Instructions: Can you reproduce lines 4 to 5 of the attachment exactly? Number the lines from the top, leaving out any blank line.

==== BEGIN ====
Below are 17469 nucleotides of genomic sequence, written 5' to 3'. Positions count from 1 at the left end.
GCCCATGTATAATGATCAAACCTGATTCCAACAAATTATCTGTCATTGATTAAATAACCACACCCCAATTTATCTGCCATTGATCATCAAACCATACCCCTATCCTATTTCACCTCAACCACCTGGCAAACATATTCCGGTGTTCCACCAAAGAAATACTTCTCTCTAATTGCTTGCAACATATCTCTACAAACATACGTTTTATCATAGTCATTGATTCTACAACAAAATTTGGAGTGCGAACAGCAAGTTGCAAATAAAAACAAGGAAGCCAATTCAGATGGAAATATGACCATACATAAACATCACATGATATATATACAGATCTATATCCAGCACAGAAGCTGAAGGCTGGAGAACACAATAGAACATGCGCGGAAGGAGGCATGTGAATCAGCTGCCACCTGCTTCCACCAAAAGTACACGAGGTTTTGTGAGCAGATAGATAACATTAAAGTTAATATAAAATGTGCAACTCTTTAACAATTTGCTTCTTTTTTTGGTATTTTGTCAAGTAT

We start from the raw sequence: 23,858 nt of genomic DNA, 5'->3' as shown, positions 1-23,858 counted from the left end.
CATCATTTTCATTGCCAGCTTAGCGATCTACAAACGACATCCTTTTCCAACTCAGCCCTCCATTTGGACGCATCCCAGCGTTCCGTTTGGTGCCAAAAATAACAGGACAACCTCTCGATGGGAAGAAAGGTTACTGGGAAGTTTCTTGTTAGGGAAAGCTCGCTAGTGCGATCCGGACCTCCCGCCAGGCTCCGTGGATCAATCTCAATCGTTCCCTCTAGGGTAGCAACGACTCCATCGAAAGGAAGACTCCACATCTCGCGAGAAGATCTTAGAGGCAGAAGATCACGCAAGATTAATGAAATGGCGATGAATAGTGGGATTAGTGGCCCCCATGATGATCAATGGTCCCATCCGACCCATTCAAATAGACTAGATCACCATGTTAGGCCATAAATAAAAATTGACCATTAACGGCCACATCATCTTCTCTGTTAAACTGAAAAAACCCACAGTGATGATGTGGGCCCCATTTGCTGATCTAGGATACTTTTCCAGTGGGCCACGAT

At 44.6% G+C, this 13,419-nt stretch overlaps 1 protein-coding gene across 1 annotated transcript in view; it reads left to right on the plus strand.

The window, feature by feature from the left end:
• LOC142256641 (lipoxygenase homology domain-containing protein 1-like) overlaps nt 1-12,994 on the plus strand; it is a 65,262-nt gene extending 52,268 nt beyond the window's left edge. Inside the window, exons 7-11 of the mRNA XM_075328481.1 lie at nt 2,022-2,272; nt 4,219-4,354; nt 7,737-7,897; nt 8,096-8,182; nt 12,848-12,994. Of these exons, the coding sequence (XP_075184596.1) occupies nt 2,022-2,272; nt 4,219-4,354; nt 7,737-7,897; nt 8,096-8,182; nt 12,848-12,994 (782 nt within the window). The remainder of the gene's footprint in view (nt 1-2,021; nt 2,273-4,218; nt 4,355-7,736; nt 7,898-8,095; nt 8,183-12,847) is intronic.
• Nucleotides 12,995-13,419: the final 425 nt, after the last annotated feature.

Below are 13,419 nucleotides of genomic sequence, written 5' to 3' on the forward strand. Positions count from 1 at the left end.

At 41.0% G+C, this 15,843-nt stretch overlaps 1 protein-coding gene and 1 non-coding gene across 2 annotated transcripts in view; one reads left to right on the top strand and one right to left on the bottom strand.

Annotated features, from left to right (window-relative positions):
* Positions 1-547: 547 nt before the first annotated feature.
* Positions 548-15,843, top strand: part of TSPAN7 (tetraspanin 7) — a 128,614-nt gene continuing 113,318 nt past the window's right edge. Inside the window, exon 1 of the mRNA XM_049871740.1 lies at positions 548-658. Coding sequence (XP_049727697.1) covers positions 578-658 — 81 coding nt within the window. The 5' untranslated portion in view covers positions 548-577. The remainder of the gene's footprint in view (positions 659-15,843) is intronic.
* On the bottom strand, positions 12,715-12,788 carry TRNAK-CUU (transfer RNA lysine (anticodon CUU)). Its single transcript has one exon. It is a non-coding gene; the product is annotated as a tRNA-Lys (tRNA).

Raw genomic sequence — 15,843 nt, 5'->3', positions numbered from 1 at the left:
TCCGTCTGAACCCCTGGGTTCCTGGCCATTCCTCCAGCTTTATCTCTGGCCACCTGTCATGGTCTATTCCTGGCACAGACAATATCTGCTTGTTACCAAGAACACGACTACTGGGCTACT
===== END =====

CATCATTTTCATTGCCAGCTTAGCGATCTACAAACGACATCCTTTTCCAACTCAGCCCTCCATTTGGACGCATCCCAGCGTTCCGTTTGGTGCCAAAAATAACAGGACAACCTCTCGATGGGAAGAAAGGTTACTGGGAAGTTTCTTGTTAGGGAAAGCTCGCTAGTGCGATCCGGACCTCCCGCCAGGCTCCGTGGATCAATCTCAATCGTTCCCTCTAGGGTAGCAACGACTCCATCGAAAGGAAGACTCCACATCTCGCGAGAAGATCTTAGAGGCAGAAGATCACGCAAGATTAATGAAATGGCGATGAATAGTGGGATTAGTGGCCCCCATGATGATCAATGGTCCCATCCGACCCATTCAAATAGACTAGATCACCATGTTAGGCCATAAATAAAAATTGACCATTAACGGCCACATCATCTTCTCTGTTAAACTGAAAAAACCCACAGTGATGATGTGGGCCCCATTTGCTGATCTAGGATACTTTTCCAGTGGGCCACGAT

At 44.6% G+C, this 13,419-nt stretch overlaps 1 protein-coding gene across 1 annotated transcript in view; it reads left to right on the plus strand.